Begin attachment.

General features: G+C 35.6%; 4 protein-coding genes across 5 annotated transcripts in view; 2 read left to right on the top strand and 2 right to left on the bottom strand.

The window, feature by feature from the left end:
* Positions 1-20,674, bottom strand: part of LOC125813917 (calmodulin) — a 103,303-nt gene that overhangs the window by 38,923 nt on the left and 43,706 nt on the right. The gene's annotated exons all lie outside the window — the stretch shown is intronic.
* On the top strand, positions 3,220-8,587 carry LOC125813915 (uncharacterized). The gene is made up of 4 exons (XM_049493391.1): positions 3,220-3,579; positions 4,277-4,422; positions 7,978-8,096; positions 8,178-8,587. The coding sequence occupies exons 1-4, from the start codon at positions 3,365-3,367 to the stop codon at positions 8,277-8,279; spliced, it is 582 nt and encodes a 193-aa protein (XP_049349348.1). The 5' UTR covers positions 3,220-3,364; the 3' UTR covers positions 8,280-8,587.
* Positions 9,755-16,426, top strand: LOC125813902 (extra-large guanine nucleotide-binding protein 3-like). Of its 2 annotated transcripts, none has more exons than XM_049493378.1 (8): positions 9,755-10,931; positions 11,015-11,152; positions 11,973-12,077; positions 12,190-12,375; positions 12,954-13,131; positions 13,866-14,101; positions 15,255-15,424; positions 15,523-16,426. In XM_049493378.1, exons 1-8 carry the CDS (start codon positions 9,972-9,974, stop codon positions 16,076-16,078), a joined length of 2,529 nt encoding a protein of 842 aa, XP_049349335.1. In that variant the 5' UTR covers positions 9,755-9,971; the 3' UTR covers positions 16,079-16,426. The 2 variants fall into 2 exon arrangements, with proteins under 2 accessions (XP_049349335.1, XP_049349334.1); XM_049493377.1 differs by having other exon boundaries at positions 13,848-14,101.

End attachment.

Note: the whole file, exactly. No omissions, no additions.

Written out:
General features: G+C 35.6%; 4 protein-coding genes across 5 annotated transcripts in view; 2 read left to right on the top strand and 2 right to left on the bottom strand.

The window, feature by feature from the left end:
* Positions 1-20,674, bottom strand: part of LOC125813917 (calmodulin) — a 103,303-nt gene that overhangs the window by 38,923 nt on the left and 43,706 nt on the right. The gene's annotated exons all lie outside the window — the stretch shown is intronic.
* On the top strand, positions 3,220-8,587 carry LOC125813915 (uncharacterized). The gene is made up of 4 exons (XM_049493391.1): positions 3,220-3,579; positions 4,277-4,422; positions 7,978-8,096; positions 8,178-8,587. The coding sequence occupies exons 1-4, from the start codon at positions 3,365-3,367 to the stop codon at positions 8,277-8,279; spliced, it is 582 nt and encodes a 193-aa protein (XP_049349348.1). The 5' UTR covers positions 3,220-3,364; the 3' UTR covers positions 8,280-8,587.
* Positions 9,755-16,426, top strand: LOC125813902 (extra-large guanine nucleotide-binding protein 3-like). Of its 2 annotated transcripts, none has more exons than XM_049493378.1 (8): positions 9,755-10,931; positions 11,015-11,152; positions 11,973-12,077; positions 12,190-12,375; positions 12,954-13,131; positions 13,866-14,101; positions 15,255-15,424; positions 15,523-16,426. In XM_049493378.1, exons 1-8 carry the CDS (start codon positions 9,972-9,974, stop codon positions 16,076-16,078), a joined length of 2,529 nt encoding a protein of 842 aa, XP_049349335.1. In that variant the 5' UTR covers positions 9,755-9,971; the 3' UTR covers positions 16,079-16,426. The 2 variants fall into 2 exon arrangements, with proteins under 2 accessions (XP_049349335.1, XP_049349334.1); XM_049493377.1 differs by having other exon boundaries at positions 13,848-14,101.